Science Writer’s Statement of Ethics

Published: 4.12.21 / Last updated: 4.15.21

Summary: The following is a list of ethical principles that I follow in my journalistic, nonfiction writing. You can count on these when reading my work or when working with me as an interviewee, editor, co-writer, and so on.

Background: 99% of the professional writing experiences I have had have been fine from the standpoint of ethics. Almost all issues that arise between writer and writer, writer and editor, and so on, fall within standard ethical and professional boundaries.

That being said, I have had one or two experiences that helped me think more about the importance of ethical standards in science writing and reporting.

Aside from lending confidence to those who read my work or who I work with, I hope that this statement can help inform future collaborations, set up notice of ethical boundaries in advance, and make it clear that I hold myself accountable for upholding ethical standards in my writing.

  1. Truth in reporting. When I quote someone in an article, I will use their words, allowing only minor changes to correct grammar and obvious mistakes, unless otherwise stated. I will seek to separately compartmentalize the process of writing and obtaining quotes as much as possible, so that quotes in my writing are what they seem to be: direct transcriptions of another person’s verbal (or written) statements.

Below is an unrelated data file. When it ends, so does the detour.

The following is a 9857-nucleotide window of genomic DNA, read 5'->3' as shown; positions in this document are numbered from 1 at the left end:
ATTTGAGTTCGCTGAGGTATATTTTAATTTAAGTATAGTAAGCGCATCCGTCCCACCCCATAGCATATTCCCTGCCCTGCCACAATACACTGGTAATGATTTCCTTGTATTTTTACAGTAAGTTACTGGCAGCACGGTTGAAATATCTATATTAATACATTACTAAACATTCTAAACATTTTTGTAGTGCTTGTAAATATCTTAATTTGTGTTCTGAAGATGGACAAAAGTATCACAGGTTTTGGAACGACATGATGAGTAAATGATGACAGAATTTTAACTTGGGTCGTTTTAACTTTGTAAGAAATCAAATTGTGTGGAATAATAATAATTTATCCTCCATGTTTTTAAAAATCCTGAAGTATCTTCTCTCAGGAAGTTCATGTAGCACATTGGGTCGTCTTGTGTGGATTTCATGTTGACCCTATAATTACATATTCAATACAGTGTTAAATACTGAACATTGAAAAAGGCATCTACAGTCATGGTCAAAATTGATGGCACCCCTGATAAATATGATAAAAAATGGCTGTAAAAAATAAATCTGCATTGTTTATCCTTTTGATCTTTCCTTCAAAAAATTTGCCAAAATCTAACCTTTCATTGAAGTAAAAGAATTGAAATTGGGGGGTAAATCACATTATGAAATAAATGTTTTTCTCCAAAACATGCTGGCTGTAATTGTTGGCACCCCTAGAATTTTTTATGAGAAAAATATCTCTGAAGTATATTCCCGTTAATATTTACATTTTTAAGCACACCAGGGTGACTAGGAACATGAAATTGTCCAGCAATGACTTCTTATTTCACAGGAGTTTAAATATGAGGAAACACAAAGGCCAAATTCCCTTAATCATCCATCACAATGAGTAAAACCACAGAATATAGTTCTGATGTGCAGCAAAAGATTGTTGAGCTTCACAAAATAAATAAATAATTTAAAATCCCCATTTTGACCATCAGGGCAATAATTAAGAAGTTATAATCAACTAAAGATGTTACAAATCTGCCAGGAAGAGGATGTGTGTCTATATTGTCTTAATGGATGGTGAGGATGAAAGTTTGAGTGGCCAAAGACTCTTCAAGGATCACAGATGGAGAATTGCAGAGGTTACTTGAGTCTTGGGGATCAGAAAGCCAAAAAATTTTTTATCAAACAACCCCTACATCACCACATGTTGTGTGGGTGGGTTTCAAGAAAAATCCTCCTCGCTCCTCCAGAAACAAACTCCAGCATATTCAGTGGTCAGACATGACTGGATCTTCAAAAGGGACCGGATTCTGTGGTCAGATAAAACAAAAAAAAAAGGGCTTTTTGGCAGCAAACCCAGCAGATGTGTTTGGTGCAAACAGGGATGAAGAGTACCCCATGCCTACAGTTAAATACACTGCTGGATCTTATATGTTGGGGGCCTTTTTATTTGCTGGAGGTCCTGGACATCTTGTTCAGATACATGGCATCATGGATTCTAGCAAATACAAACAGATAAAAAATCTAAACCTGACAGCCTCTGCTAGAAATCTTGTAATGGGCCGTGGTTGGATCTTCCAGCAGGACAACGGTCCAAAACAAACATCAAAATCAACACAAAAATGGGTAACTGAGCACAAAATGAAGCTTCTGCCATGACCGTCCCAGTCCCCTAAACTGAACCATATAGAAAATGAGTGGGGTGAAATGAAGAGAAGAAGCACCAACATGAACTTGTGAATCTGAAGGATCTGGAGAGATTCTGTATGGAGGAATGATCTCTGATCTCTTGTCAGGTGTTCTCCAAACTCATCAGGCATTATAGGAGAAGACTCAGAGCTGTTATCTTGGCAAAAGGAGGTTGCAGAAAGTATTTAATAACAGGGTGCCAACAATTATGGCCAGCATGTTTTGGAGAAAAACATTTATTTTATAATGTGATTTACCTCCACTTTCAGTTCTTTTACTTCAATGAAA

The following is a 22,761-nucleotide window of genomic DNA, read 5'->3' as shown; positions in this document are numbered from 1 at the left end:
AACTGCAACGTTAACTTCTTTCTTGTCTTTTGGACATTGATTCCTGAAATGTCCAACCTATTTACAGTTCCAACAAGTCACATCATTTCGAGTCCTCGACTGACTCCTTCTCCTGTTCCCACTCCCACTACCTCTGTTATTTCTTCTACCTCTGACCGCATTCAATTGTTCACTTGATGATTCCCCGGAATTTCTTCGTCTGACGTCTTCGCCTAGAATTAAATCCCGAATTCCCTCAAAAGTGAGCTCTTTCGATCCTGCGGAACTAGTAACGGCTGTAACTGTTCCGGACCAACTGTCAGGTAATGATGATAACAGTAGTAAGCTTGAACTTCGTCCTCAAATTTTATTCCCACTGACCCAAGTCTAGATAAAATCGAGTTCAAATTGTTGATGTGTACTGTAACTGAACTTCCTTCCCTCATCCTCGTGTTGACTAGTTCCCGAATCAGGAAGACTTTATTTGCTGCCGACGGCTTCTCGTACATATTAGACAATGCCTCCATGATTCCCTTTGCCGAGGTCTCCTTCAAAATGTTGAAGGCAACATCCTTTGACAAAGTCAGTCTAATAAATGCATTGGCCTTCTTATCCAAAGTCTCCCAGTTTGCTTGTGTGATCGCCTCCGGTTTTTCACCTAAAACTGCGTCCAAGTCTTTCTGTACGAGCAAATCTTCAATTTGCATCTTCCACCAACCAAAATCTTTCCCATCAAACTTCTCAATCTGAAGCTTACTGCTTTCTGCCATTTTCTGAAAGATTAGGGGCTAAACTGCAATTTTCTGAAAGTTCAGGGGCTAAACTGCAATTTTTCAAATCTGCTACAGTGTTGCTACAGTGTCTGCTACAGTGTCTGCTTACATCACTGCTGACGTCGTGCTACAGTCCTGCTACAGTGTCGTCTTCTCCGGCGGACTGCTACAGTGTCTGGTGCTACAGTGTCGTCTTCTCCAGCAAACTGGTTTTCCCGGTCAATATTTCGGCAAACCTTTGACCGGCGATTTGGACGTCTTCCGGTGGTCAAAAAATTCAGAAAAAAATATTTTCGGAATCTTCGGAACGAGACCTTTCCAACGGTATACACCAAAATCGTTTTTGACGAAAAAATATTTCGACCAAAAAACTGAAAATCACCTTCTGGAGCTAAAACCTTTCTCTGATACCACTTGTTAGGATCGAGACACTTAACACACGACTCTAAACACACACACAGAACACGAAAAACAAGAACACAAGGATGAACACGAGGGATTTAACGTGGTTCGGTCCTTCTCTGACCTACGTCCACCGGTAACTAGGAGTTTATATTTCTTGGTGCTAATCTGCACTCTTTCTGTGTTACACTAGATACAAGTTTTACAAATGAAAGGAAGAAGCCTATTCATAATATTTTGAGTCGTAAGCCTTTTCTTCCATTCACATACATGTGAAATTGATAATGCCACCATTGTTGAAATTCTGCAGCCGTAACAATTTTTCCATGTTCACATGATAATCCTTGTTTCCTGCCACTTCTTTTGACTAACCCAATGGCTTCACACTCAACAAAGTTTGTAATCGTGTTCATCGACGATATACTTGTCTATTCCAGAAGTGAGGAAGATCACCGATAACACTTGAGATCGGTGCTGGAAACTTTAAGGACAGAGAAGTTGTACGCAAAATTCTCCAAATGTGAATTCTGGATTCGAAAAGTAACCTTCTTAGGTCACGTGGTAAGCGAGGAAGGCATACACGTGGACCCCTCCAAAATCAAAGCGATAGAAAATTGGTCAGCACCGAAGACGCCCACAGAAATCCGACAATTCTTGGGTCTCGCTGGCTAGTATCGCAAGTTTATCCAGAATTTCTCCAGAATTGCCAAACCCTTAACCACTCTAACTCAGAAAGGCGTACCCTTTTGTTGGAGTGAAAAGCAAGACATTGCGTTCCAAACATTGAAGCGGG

2. Truth in writing. I will make all efforts to ensure that the substance of my writing is accurate and truthful. I will not knowingly mislead my audience or make factual misstatements that go against my own understanding of the truth.
  3. Diligence in writing. I will perform due diligence for my writing, performing research as needed. I will adhere to this research in any writing that purports to provide substantive understanding.
  4. Disclosures of conflicts. I will be upfront in disclosing any conflicts of interest, financial or otherwise, that pertain to my writing.
  5. Corrections for veracity. I will always remain open to requests to correct or revise mistakes in published work. Due to the nature of publishing, it is not always possible to make these corrections; but I will diligently work to resolve any issues that are brought to my attention, when I deem that resolutions are needed.
  6. Disclosure of spin. When writing material that is explicitly geared towards the financial success of a corporation or business, I will be clear about my affiliations, and ensure that financial interests are clear.
  7. Proper attribution. I will diligently provide attributions to relevant prior work and contributions.